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vii) Data and Statistics: Absence of a credible and legitimate database on education or an incomplete database makes it difficult to monitor outcomes or respond to indifferent outcomes. 31.3 Existing Technical and Vocational Training System

At present technical education and vocational training programmes are administered by a number of federal, provincial and private agencies . Thus Government Vocational Institutes ( GVIs) are administered by the Provincial Education Department; Technical Training Centres (TTCs), Vocational Training Centres (VTCs), and Apprenticeship Training Centres( ATCs) are administered by the Provincial Labour Departments; Apprenticeship Training under the Apprenticeship Training Ordinance, is administered by the provincial Directorates of Manpower and Training in establishments employing 50 or more workers. Finally, on-the-job training within industries and training is also imparted by the Small Industries Departments/ Corporations and private technical and vocational institution. Recently, a Technical Education and Vocational Training Authority (TEVTA) has been establishment in the Punjab and all the departments dealing with technical and vocational training have been placed under it. Similar programmes have also been started in NWFP with suitable modifications. At the federal level, National Training Board is working under the Ministry of Labour, Manpower and Overseas Pakistanis. It coordinates the working of the provincial boards, assesses existing and future training needs, and develops training syllabi and specify national training standards and trade tests.

The Ministry of Labour, Manpower and Overseas Pakistanis has established five Skill Development Councils (SDCs) one each at Islamabad, Karachi, Lahore, Peshawar and Quetta. The SDCs assess the training needs of their geographical areas, prioritize them on the basis of market demand and facilitate training of workers through training provision in the public and private sectors. In addition to the technical and vocational training being imparted by the Technical/ Vocational training centres, under the Provincial Directorates of Manpower and Training and the National Training Bureau under the Ministry of Labour, the Federal Ministry of Education through its Directorates of Technical Education is running colleges of technologies, polytechnics, mono-technics and commerce colleges offering vocational and commercial training. The Ministry of Science and Technology, through the National Institute of Science and Technical Education (NISTE), also imparts science and technical education including training of teachers, curriculum development, research and development and coordination of science and technical education activities at national and international levels. Many higher secondary students improve their qualifications for diplomas and certificates by enrolling in private and government degree awarding institutes in selected activities such as IT, Network Administration, Graphics and Fashion Design, or Accountancy. A look at comparative functions of the above mentioned agencies reveals that there is a strong need for an agency at federal level which should be solely responsible for promotion, up-gradation and standardization of technical education and vocational training to meet the changing needs of the economy. Similar agencies are proposed to be set up at the provincial level. 13.4 Objectives and Targets for the MTDF 2005-2010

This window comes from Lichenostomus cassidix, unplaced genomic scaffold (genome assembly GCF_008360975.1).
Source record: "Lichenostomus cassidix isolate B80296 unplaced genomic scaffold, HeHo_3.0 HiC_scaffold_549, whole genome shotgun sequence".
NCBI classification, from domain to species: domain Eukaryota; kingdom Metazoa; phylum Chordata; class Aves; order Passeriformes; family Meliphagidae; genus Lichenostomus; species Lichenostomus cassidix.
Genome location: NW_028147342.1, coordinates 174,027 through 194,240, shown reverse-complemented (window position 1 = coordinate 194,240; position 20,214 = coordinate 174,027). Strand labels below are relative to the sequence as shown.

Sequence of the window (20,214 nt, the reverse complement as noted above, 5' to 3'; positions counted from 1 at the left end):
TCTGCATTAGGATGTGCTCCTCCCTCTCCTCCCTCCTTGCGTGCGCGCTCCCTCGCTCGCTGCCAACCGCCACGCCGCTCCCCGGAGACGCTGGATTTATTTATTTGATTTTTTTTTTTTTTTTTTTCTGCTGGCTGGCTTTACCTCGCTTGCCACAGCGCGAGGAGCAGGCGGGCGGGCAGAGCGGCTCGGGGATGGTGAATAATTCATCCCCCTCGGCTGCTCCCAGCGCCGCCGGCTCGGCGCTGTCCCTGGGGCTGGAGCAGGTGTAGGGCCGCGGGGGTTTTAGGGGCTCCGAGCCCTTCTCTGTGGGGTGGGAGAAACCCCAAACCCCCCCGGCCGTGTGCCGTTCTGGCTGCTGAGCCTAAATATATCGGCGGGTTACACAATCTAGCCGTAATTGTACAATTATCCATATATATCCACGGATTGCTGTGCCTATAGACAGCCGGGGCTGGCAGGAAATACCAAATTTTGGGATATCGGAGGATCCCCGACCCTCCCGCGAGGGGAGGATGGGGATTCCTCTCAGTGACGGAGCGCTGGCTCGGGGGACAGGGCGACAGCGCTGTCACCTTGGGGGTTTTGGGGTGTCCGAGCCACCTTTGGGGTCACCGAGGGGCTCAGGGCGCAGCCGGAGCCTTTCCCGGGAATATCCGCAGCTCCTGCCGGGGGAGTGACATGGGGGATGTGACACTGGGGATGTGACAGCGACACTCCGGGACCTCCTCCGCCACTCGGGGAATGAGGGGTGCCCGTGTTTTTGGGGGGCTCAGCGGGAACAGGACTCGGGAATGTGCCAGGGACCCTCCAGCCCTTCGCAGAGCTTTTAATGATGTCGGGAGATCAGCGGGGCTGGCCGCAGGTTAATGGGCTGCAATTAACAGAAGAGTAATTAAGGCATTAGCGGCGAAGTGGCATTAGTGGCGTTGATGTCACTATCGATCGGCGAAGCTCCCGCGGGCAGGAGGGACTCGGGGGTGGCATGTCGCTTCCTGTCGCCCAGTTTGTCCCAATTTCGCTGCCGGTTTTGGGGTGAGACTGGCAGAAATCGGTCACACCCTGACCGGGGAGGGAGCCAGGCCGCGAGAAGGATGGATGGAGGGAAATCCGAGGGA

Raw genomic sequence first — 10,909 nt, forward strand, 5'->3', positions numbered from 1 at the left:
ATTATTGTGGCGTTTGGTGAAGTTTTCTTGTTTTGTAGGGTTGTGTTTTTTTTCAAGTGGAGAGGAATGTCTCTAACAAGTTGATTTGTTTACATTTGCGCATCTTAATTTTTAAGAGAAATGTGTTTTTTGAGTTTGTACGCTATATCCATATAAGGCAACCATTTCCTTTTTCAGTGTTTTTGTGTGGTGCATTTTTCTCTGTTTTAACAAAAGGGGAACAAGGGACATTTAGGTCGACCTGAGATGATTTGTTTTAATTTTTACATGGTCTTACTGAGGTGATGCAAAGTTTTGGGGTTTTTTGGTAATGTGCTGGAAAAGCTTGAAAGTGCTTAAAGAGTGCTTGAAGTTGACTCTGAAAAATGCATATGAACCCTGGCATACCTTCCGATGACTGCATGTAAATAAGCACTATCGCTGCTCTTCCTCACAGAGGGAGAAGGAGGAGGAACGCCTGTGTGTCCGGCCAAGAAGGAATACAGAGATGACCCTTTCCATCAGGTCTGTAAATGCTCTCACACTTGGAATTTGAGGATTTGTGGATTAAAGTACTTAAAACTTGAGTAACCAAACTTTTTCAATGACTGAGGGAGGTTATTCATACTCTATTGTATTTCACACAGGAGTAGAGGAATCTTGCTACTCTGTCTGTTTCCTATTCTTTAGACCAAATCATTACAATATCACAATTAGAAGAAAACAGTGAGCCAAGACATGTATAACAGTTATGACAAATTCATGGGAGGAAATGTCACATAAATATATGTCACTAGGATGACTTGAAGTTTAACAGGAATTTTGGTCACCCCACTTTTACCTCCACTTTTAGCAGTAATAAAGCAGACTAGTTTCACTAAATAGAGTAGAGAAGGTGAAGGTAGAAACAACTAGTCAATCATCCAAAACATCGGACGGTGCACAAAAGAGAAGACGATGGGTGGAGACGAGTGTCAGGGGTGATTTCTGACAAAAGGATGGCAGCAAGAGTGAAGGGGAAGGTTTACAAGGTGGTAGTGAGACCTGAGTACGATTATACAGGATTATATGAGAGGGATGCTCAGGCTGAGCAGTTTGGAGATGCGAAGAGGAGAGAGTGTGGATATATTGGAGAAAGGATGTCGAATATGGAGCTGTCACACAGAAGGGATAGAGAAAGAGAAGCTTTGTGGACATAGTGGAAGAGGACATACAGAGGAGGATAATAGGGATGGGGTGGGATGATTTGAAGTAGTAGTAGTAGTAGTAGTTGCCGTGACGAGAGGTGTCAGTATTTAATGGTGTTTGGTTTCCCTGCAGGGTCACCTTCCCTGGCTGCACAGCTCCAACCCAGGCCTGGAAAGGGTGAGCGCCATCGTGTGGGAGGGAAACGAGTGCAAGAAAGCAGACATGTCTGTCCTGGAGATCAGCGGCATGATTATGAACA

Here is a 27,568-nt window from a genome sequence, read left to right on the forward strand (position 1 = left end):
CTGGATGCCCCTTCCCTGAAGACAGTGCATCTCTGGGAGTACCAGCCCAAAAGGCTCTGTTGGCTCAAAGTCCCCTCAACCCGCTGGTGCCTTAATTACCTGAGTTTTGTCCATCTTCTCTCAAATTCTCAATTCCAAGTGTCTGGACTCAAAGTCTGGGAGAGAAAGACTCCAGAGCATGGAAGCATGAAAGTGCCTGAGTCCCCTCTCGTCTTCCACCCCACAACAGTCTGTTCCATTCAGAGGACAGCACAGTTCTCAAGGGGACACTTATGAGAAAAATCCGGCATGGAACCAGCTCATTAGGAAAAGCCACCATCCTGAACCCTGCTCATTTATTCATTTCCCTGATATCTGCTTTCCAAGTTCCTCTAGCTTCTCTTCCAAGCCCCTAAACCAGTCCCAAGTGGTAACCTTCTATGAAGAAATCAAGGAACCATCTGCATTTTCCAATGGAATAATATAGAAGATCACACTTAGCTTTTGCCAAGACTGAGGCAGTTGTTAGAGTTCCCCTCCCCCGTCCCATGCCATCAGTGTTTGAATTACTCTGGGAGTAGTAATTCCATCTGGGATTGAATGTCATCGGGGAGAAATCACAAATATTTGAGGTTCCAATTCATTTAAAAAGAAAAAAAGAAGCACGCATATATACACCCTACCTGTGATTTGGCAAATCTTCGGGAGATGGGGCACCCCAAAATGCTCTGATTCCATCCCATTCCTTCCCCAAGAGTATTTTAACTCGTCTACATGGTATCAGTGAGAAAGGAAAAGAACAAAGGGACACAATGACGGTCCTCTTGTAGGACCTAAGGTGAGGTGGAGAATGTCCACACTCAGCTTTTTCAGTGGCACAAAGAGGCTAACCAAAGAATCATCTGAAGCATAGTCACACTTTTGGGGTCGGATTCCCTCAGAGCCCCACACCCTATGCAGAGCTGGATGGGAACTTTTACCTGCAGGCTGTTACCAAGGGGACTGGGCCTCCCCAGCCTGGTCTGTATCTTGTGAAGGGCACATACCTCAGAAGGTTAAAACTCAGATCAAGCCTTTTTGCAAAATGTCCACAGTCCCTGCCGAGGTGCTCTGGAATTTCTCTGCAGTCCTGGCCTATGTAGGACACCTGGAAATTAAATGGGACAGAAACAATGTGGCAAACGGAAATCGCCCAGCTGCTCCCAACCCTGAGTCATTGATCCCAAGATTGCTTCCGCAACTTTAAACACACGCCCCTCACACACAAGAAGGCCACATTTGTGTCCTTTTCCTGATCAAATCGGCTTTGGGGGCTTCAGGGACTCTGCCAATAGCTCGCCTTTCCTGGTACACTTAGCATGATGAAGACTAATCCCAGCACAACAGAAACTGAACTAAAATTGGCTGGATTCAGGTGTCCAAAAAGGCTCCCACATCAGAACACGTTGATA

It is proposed to develop a Vocational Training System which can be flexible enough to respond to changing demands for competent and trained workforce for the economy According to the Pakistan School Statistics, 2004, the total enrolment in the age group 15 16 ( secondary education , educational years 9 10) was estimated at 3.4 million in 200405, or 44 percent of the cohort. If MTDF targets for enrolment in 2009-10, are met, the enrolment at various tiers would be as shown in Table 1. Table 1 School Enrolments (percent), Present and Projected Level, (age group, school year) 2004 -05 2009 -10
Middle, Secondary (age 11-13, class VI - VIII) (age 14 15, class IX X) 63 44 95 77

These literacy targets themselves require a massive investment in infrastructure and teachers, some details of which may be seen in the Chapter on School and College Education.

The present enrolment in TEVT institutions is 105,000 which corresponds to only 1.4 percent of numbers in age group 14-15, with another 115,000 engaged in tertiary level diploma and certificate programmes, compared with over 326,000 enrolled in programmes for Bachelors and above ( source : the State of Education in Pakistan, 2004, Ministry of Education). Allowing for new entrants in the labour market, it is planned to affect a major increase in annual intake for skills and technical education to 0.4 million persons by 2010. Of this 0.33 million are planned as annual intake in public institutions, while the remainder are expected to be part of private sector involvement. The introduction of the Skills and Technology stream in 2000 high schools (equally divided among boys and girls) will allow 0.24 million children of age group 14 15 to enter the programme each year, aiming a reasonable degree of proficiency in 2009-10, requiring a further 6 months for proper accreditation after high school. New Polytechnics, Technical and Vocational Institutes will be established, with the ultimate target of at least two in every district (of which one will be for women) by the end of the MTDF period. Every effort will be made to enhance the ability of Provincial and District Governments to not only multiply enrolment, but also hire many more teachers and develop their capacity for delivering. This programme is vital if we wish to achieve a paradigm shift in our economic and social orientation. The cost of such an activity is extremely high ( Rs 107 billion) over the next five years, and it is planned to spend a total of Rs 33.78 billion over the period 2005-10 through the appropriate agencies. 31.5. Constraints